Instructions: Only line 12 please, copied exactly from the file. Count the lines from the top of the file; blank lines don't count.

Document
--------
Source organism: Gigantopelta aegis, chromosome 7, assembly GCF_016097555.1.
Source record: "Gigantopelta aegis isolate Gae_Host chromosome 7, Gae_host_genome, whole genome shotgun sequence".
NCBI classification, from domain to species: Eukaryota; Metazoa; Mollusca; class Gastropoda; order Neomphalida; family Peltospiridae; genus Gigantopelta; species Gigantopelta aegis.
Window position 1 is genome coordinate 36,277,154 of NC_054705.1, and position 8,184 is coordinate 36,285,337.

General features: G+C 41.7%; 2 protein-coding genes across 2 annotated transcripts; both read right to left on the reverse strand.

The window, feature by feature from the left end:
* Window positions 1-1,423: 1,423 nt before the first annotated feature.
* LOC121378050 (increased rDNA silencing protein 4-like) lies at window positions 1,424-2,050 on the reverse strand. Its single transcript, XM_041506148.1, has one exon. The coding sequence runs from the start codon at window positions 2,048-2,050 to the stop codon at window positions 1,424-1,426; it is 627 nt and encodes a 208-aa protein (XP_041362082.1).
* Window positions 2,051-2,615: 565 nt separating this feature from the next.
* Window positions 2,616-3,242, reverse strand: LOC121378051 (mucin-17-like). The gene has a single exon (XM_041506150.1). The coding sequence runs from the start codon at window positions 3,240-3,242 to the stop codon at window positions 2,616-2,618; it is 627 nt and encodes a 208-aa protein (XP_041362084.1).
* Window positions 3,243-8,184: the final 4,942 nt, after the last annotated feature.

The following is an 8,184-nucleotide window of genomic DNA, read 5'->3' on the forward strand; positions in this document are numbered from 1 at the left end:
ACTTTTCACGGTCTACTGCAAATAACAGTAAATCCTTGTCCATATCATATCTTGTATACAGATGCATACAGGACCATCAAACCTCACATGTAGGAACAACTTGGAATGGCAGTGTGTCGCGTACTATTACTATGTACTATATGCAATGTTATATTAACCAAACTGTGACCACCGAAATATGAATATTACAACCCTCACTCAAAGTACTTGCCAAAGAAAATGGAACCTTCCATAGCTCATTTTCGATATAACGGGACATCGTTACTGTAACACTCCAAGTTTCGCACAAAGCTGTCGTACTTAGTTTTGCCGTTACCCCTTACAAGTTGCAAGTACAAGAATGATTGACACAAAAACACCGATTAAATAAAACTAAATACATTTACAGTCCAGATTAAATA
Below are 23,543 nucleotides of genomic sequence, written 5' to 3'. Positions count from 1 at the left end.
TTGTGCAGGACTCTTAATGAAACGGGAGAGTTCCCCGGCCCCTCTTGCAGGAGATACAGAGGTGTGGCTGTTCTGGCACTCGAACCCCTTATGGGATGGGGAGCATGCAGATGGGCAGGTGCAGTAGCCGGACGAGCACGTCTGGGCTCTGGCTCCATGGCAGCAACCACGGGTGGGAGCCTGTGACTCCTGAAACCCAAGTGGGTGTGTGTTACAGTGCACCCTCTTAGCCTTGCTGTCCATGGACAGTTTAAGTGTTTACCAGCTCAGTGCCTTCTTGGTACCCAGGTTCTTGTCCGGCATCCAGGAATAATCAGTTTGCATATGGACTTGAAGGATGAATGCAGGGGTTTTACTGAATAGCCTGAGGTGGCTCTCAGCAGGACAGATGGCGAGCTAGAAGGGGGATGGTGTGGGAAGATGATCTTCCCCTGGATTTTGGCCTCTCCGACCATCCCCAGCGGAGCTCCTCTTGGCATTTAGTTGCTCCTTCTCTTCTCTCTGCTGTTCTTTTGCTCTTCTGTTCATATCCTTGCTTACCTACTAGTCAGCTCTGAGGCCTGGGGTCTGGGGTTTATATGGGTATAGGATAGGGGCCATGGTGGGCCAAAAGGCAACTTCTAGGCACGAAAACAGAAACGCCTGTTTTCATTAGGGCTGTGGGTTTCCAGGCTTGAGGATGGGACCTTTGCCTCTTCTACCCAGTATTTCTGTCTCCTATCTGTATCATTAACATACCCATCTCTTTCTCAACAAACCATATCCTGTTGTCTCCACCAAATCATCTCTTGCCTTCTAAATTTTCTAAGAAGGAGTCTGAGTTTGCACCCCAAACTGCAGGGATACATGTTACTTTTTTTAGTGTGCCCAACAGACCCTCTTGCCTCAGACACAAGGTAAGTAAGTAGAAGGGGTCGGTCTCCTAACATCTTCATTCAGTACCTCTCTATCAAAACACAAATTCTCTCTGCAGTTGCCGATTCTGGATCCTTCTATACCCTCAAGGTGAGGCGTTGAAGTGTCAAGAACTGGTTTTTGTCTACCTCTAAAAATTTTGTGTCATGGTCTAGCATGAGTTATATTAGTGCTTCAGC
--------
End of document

The following is an 8,184-nucleotide window of genomic DNA, read 5'->3' on the forward strand; positions in this document are numbered from 1 at the left end: